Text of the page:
After returning home from the hospital and a stint in the ICU from COVID-19, this once energetic man was unable to ambulate without the aid of a walker or take 20 steps without gasping for breath. Instead of seeing patients, his days were filled with home nursing visits, nebulizer treatments and walking exercises that were not improving his overall health. As a friend and colleague I asked myself, what techniques could I, as a physical therapist, utilize to help this patient recover? As it turns out, PT’s can do a lot.
As “Back to School” shopping begins, it’s important to do your homework to keep your child free from backpack related injuries. Over 5 thousand emergency room visits a year by kids 18 and under are reportedly due to school backpack related injuries. A major problem – kids carrying heavy loads in their school bags! Studies found more than half the students surveyed were carrying loads that exceeded the maximum safe weight for kids. Finding the right sized school bag and teaching your child how to properly wear a backpack is just as important as lightening the load they carry to and from school each day. TYPES OF INJURIES A heavy backpack, or one worn incorrectly, can leave your child at risk for injuries like neck, back and shoulder pain. A school bag that is loaded up can significantly load the spine and surrounding joints. Wearing it improperly such as over one shoulder or sagging too low can place added stress on the vertebrae, discs, nerves, and muscles. It can also foster bad posture. WHEN YOUR CHILD’S BACKPACK DOESN’T PASS THE TEST If that school backpack is creating some issues, your child may start to complain of different symptoms. They include: […]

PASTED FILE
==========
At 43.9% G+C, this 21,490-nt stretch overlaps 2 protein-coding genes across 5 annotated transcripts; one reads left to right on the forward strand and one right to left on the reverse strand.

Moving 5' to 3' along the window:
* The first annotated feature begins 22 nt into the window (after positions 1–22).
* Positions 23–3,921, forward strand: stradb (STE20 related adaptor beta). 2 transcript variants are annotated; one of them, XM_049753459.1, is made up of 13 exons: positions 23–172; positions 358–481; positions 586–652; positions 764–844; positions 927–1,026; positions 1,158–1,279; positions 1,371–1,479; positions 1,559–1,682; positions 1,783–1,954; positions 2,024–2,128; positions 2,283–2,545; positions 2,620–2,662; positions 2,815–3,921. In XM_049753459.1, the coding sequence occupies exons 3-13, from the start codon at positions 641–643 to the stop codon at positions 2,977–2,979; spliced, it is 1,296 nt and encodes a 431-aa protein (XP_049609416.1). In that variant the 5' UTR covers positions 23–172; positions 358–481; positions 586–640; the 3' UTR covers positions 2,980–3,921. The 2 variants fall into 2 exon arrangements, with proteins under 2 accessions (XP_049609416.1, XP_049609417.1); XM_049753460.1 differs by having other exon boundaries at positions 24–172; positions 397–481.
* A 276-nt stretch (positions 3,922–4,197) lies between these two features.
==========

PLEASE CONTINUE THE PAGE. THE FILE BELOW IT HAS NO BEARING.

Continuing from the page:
Attention all those who have taken a dive this winter on icy streets, rusty once a year skiers and novice ice skaters- this post is for you. I’m also shouting out to those 20 something weekend warriors. There’s an injury epidemic out there that we, as medical professionals, are learning more about. IT’S TIME WE TOOK A HARDER LOOK AT OUR HEADS.
Anterior Cruciate Ligament (ACL) injuries is often referred to as the “Mother of all injuries”. It can knock athletes out for a season and leave them hesitating from pivoting ever again. Skiers, basketball, football, lacrosse and soccer players shutter at the sound of this three letter word knowing a 6-9 month rehab is following this injury. ACL tears usually occur after an awkward landing or a pivoting motion on a planted foot. Hard hits also contribute to this injury but nearly 80 % of ACL injuries are caused by non contact. Training the muscles to fire properly in the legs and working on form can hopefully keep ACL’s from sidelining you. When ACL Is a Pain The anterior cruciate ligament is a fascial band in the knee that connects the thigh bone (femur) to the shin bone (tibia) . It provides stability to the knee, controls rotation, and along with the hamstrings keeps the tibia from translating too forward on the femur. Studies show the ACL is under more stress when the knee is straight or bend 5 to 20 degrees and is exposed to an inwardly directed force. (Think “knocked knee position”). If the force exceeds the tensile strength […]